Portobello by Ruth Rendell, with an admittedly subjective meditation on this author’s peculiar genius

November 8, 2010 at 2:16 am (Book review, books, Mystery fiction)

A physician and an art gallery owner fall in love.

A small time hood nurtures big time dreams.

A young man pulled back from the brink of death nurses an increasingly bizarre delusion.

What can these four people possibly have in common? They all live in the London neighborhood of Notting Hill. Also found in Notting Hill: the famous market in Portobello Road.

Eugene Wren, a fastidious aesthete, has fallen in love with Dr. Ella Cotswold. (Lovely name, that.) She returns his affection and impatiently awaits his proposal of marriage. But Eugene has a problem: he is in thrall to an obsession, one might even call it, as he himself does, an addiction. In his own eyes, it is a shameful thing, and one which he desperately wants to be kept secret – especially from his beloved Ella.

Meanwhile Ella is dealing with a uniquely challenging new patient. Joel Roseman’s weak heart required surgery. Although he nearly dies on the operating table, Joel ultimately pulls through. The procedure is a success – at least, from a medical standpoint. But during that brief time in which he hovered between life and death, something “rich and strange” happened to Joel. Up until the time of his hospitalization, he had been leading a solitary existence. But now he is no longer alone. And he is convinced that Ella is the only person who can help him.

At one point, Ella and Eugene both feel the need to get away from their busy London lives. But Eugene does not take sufficient care to secure his elegantly appointed premises. When he and Ella return, they discover that there’s been a break-in. Some valuable objets d’art are missing; even more distressing, a gold necklace set with green stones, a carefully chosen gift to Ella, is also gone. They can’t imagine who could have perpetrated this outrage.

But we can…

His name is Lance Platt. He lives with his Uncle Gib – not really his uncle, as Gib is always at pains to point out, but it’s a convenient designation all the same. Lance was in need of a place to stay after his girlfriend Gemma kicked him out of her flat. They’d had a fight that turned physical; as a result, Gemma was missing one of her front teeth. Despite this, she softens toward Lance and starts sleeping with him again over at Uncle Gib’s. They can’t get together at her place because she’s got another live-in boyfriend on the premises. To add to the confusion, Gemma also has a baby, inexplicably named Abelard, whose care she’s constantly needing to arrange.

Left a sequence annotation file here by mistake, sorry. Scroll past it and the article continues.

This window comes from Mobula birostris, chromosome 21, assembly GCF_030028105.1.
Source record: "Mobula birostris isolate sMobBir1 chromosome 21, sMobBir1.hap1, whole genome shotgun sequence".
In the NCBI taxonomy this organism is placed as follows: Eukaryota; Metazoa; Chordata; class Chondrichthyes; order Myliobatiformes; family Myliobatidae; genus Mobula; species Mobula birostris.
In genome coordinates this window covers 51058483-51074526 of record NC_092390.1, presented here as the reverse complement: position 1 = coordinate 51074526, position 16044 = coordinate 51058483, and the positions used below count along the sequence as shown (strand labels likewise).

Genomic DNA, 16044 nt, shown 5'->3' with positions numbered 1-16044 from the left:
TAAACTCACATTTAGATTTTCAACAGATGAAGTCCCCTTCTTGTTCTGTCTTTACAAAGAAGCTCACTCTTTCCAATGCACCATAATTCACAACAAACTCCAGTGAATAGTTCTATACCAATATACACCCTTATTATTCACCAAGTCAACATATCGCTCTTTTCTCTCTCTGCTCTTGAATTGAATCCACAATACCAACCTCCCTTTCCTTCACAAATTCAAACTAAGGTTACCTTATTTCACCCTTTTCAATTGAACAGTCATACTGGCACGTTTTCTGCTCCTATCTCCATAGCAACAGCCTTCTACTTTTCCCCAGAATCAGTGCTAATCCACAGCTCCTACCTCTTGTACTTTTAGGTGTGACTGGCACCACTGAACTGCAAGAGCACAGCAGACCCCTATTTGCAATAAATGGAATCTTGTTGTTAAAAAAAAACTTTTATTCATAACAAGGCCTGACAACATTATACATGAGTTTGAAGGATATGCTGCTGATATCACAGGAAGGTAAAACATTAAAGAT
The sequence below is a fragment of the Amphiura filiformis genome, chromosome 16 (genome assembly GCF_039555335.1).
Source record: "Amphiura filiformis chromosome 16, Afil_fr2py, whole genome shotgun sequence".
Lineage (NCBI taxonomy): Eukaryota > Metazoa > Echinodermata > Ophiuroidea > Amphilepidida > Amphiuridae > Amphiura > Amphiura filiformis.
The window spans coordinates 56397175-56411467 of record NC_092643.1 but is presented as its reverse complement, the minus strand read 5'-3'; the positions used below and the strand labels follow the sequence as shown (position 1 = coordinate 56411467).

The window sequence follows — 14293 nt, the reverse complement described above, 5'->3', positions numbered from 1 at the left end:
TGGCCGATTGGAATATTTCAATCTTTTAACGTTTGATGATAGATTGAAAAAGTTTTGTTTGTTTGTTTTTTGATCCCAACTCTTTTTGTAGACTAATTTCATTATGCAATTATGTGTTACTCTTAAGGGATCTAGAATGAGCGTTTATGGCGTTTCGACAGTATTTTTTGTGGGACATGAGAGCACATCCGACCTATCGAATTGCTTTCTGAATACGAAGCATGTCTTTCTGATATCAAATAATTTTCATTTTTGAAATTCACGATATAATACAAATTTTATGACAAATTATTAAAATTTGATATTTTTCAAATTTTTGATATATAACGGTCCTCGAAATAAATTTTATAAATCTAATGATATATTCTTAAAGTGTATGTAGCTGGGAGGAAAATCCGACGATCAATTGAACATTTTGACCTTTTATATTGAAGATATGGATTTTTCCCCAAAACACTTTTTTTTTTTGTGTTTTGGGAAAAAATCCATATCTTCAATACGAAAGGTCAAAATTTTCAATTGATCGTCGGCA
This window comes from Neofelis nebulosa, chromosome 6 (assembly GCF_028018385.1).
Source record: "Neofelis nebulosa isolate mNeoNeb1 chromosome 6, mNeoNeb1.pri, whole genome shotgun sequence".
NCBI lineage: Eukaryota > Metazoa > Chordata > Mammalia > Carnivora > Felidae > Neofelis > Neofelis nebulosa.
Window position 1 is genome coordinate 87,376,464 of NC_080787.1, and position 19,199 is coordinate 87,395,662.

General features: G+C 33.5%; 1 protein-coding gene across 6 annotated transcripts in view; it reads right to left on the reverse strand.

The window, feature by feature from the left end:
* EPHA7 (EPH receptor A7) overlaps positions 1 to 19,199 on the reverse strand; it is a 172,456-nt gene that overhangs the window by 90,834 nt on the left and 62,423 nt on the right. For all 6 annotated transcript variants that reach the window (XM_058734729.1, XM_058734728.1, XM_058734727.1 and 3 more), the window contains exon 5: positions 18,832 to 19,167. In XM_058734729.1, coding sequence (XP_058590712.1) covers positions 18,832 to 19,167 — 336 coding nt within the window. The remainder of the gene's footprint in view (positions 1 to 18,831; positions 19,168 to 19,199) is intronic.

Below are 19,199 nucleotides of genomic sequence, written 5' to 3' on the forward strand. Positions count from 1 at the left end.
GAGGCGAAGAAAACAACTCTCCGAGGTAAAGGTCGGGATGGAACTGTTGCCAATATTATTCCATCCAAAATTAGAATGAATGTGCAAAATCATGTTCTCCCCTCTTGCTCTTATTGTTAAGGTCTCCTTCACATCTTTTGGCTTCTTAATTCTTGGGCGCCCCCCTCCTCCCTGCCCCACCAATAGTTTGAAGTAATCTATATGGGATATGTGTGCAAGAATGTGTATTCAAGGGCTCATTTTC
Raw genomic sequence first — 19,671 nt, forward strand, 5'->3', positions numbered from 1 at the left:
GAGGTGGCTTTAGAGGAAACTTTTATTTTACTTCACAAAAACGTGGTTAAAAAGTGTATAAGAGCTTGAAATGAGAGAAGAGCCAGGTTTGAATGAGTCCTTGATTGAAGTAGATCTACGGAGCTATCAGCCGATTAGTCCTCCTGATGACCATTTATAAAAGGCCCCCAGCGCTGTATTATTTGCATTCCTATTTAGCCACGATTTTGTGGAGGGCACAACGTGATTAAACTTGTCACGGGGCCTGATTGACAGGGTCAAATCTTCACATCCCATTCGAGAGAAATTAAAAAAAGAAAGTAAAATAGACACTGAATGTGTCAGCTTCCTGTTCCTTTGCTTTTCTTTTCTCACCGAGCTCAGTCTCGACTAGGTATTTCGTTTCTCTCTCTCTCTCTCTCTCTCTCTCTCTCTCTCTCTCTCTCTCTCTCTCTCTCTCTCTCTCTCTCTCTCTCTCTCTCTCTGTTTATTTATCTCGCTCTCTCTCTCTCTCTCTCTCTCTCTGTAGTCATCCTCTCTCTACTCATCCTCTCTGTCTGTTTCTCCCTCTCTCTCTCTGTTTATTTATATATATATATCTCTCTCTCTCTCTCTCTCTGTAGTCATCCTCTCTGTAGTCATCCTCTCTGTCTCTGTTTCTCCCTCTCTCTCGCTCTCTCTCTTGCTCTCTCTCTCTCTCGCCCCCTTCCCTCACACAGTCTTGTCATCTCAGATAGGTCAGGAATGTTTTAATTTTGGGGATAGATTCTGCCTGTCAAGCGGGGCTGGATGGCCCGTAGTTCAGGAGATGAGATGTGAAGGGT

Lance lives, as the British say, on the  benefit. He considers himself more or less unemployable and turns to theft and the fencing of stolen goods as a way of making ends meet. But right from the outset, you know this will not work for him. Lance is a bumbler from the get-go. He simply doesn’t have the smarts to make it on the street. In one scene, he spends an inordinate amount of time in an unlawfully entered premises eating a chocolate cake that his victim had placed in the fridge!

These characters’ lives are woven together with a kind of scary randomness. In his review of this novel Stephen King says: “No one surpasses Ruth Rendell when it comes to stories of obsession, instability, and malignant coincidence….” I particular like that last phrase. I guess the other name you could call it by would be bad luck.

In recent days I’ve been indulging, by means of audiobook, in my own personal Rendell retrospective. I’ve listened to two Wexford novels, End in Tears, read by John Lee, and Not in the Flesh, read by Simon Vance. In the process, I was trying  to get at the crux of why this author’s work attracts me so strongly. To begin with,I like Rendell’s deeply ironic world view, which strikes me as quintessentially English. There’s the grim fatalism as well. The characters at times seem like types – the author’s unique types; at other times, they seem more uniquely themselves. I love the way she sets a scene, her economy of expression, the almost pointillist precision with which she describes a feeling or evokes a mood.

Above all, I am awed by Rendell’s ability to portray the human spirit suffering the most abject torment. Here is Eugene Wren, in thrall to that which he cannot do without:

He thought of them this way now, the classic addict’s reaction, needing but hating, longing but loathing. The bloody things.

Luckily for those of us under her spell, Ruth Rendell is extremely prolific. Click here to see the breakdown of her oeuvre on the Stop, You’re Killing Me! site. Contemporary Writers features an insightful essay, biographical information, and a straightforward listing of her works. Finally, Demons in her View is a helpful and informative site. I particularly appreciate the list of  stories. Rendell is a master of the short form; I believe that anyone seeking a full understanding of her art should read them.

As to specific recommendations, I felt confounded as soon as I began trying to winnow out my favorites. Then I decided to try settling on a favorite in each of four categories: the Wexfords; the psychological suspense novels not featuring Wexford (and not, as those books are, primarily police procedurals); books written as Barbara Vine; and the short stories. It should have helped that there is still so much I haven’t read (thank goodness!), but it wasn’t helping much.

The Wexford novels are superb procedurals. Wexford is a refreshingly normal man, with a wife, Dora, and two daughters, Sheila and Sylvia. He adores them, but not ostentatiously. In the  course of the series, the daughters grow up, marry, and in one case, divorce. Wexford finds that his affections flow more easily toward Sheila, the beautiful free-spirited actress. Sylvia tends to be more strict and judgmental. Wexford feels guilty about this unbidden preference and tends to overcompensate for it. My most vivid memory of The Babes in the Wood is that at the novel’s climax, Wexford gets the chance to show by his actions just how much he really does love Sylvia.  Those  actions constitute an instinctual response to a crisis, so he hasn’t thought them out in those terms, but afterward, there is no question in Sylvia’s mind about his devotion – there probably wasn’t, to begin with – but even more important, no question in her father’s own mind and heart either.